Stuttgart, Germany - One of the nice things about having low-volume luxury sub-brand like Maybach is that occasionally it allows you to go way, way over the top. In this case, quite literally.
This outrageous sort-of-convertible five star beetle-crusher is the fifth model - and the first off-roader - from Daimler-Benz’ re-incarnated Maybach division - the Mercedes-Maybach G650 Landaulet.*
Ignoring the historical connotations (see below) it’s essentially a long-wheelbase G-Wagen (578mm longer than standard) with a cabriolet-style folding roof from the C-pillar back; the rest of it is nothing more than parts-bin engineering at a truly inspired level.
Its engine is AMG’s flagship six-litre twin-turbo V12, rated in this application for 463kW at 5000 revs and 1000Nm from 2300-4300rpm, driving through a seven-speed automatic transmission with a low-range transfer case and three differential locks, any or all of which can be engaged ‘on the fly’.
It runs on Unimog-style portal axles and special 22 inch rims (with ‘Landaulet’ engraved around the edges!), wearing 325/55 tyres, giving it a towering 450mm of ground clearance. That means a huge step up to get inside, so the running boards extend electrically to form a comfortable step.
The body has been cut away from just behind the B pillar on top and from the C pillars at the sides, and replaced by a power-operated fabric roof. Under that you’ll find the two fully-reclining individual rear seats from an S-Class Pullman sedan, complete with 'hot stone' massage function, inflatable air chambers and calf rests.
A large centre console between the seats includes thermal cup holders, two tray tables with leather tops, so that your tablet or paperwork doesn’t slide around while you’re busy with it, and the controls for the rear-compartment aircon and the glass partition between the front seats and the al fresco rear seating area, which can be raised and lowered, or changed from transparent to opaque, at the touch of a button.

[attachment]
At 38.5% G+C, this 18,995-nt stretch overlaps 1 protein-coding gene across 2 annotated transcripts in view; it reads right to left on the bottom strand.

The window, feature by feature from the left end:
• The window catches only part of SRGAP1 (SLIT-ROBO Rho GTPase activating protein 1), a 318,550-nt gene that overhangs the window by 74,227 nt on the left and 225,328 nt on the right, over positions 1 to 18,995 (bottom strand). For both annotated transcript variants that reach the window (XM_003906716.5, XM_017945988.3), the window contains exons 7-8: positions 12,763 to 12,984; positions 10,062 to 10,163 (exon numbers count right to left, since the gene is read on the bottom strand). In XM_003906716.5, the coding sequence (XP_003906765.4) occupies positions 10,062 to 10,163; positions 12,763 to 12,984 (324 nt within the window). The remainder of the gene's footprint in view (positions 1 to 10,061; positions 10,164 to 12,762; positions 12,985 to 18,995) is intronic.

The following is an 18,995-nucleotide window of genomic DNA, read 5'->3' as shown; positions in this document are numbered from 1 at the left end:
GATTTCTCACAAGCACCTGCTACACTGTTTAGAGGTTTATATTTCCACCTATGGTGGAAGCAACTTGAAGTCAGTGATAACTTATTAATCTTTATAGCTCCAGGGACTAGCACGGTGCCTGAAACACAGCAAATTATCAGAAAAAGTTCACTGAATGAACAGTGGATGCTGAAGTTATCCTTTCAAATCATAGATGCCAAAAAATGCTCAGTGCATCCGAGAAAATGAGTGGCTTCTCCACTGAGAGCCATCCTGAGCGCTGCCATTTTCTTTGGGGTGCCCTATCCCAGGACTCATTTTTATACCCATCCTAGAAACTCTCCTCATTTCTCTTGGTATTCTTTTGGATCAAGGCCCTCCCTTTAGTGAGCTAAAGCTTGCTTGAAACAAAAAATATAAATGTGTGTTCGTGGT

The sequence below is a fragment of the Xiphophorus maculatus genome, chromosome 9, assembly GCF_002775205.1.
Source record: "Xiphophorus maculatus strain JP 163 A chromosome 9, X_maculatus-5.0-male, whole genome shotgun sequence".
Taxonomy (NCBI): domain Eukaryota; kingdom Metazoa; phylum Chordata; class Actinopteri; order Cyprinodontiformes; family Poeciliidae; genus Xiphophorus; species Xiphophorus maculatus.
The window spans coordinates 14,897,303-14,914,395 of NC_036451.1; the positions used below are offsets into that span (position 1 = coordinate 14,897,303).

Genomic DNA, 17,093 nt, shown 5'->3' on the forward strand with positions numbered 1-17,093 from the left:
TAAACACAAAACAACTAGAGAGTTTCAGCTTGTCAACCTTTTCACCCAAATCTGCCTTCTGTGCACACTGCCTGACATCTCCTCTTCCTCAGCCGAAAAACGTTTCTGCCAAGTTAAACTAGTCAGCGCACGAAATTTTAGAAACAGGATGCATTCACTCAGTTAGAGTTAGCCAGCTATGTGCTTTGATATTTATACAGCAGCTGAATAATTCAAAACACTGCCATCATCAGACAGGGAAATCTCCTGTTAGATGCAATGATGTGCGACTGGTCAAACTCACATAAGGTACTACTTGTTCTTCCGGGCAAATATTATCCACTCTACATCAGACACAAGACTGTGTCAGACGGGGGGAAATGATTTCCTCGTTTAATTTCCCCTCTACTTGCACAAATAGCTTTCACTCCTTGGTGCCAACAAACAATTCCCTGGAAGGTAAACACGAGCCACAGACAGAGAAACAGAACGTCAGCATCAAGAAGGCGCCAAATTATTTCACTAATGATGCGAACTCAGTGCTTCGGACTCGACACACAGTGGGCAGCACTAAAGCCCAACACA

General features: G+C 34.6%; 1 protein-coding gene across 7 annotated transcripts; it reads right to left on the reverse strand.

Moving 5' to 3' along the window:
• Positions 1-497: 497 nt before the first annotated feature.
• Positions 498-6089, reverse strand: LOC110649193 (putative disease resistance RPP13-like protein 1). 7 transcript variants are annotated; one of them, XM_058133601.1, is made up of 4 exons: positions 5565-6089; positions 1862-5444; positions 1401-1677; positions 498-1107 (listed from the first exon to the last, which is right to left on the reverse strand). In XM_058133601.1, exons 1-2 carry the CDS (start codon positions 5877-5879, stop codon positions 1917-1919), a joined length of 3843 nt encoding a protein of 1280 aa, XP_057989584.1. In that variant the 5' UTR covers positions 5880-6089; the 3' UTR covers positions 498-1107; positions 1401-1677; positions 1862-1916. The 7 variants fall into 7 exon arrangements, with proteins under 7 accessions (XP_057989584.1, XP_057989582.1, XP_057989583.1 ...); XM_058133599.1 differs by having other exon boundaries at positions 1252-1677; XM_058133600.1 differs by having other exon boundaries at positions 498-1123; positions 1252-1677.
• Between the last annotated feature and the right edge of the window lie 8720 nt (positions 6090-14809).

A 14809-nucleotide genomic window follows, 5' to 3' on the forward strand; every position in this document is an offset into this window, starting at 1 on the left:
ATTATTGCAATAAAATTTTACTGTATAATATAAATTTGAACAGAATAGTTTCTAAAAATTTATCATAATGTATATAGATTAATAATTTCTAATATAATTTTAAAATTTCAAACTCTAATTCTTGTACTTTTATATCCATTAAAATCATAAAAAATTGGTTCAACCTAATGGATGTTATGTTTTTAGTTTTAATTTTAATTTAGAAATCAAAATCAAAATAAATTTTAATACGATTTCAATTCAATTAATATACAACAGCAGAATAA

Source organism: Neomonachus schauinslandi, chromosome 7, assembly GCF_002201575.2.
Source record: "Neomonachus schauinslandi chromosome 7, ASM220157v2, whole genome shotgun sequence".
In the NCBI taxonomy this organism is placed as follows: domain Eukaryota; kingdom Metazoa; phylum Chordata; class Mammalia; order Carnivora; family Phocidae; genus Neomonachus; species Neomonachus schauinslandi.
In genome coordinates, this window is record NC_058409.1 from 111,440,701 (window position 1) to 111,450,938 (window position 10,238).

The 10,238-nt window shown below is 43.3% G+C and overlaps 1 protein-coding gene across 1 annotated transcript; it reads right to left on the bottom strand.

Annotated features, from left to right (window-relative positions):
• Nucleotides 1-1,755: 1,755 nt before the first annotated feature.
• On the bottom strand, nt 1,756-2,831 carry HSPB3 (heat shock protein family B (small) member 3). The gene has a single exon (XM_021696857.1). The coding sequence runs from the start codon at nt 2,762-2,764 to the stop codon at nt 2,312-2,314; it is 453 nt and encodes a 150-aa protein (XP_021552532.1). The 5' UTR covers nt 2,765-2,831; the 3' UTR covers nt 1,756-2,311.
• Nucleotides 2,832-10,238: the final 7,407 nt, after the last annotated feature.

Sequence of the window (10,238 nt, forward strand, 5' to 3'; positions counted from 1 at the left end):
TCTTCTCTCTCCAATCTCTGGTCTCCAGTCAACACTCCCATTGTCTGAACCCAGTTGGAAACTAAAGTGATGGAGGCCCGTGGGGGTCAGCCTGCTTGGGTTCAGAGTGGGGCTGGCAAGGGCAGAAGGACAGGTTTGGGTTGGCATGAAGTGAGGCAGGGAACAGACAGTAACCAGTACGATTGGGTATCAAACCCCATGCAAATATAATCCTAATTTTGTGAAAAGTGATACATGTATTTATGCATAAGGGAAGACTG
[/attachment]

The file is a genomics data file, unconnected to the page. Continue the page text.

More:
Further forward there’s a proper control panel, with switchgear for the interior lighting and the folding roof, two glove compartments and two 25cm high-definition monitors, each with its own infotainment channel.
You had to ask…
Just 99 of these ultra-luxury off-roaders will be built by Magna Steyr in Graz, Austria; the first will be displayed at the Geneva motor show in March 2017 and customer deliveries are scheduled to begin in the third quarter of 2017.
Nothing so crass as cost has been officially discussed, but Mercedes-Maybach insiders are saying the G650 is likely to be even more expensive than the equally spectacular 2014 AMG G63 6x6, pricing for which started at €480 000 (R6.8 million). It won't be available in South Africa, however, as production is strictly limited to left-hand drive units.
* What on earth is a landaulet?
The name derives from a lightweight luxury town carriage with a double-ended folding roof developed in the Rhineland city of Landau in the mid-18th century so that the aristocracy could be seen and admired when moving about the town on fine days.
Royalty still use them for state occasions; Queen Elizabeth has a fleet of 12 and the Imperial household of Japan, five.
A shorter version with a single folding roof section at the rear became known as a landaulet, and the name was later applied to motor cars with what we would now call a cabriolet body.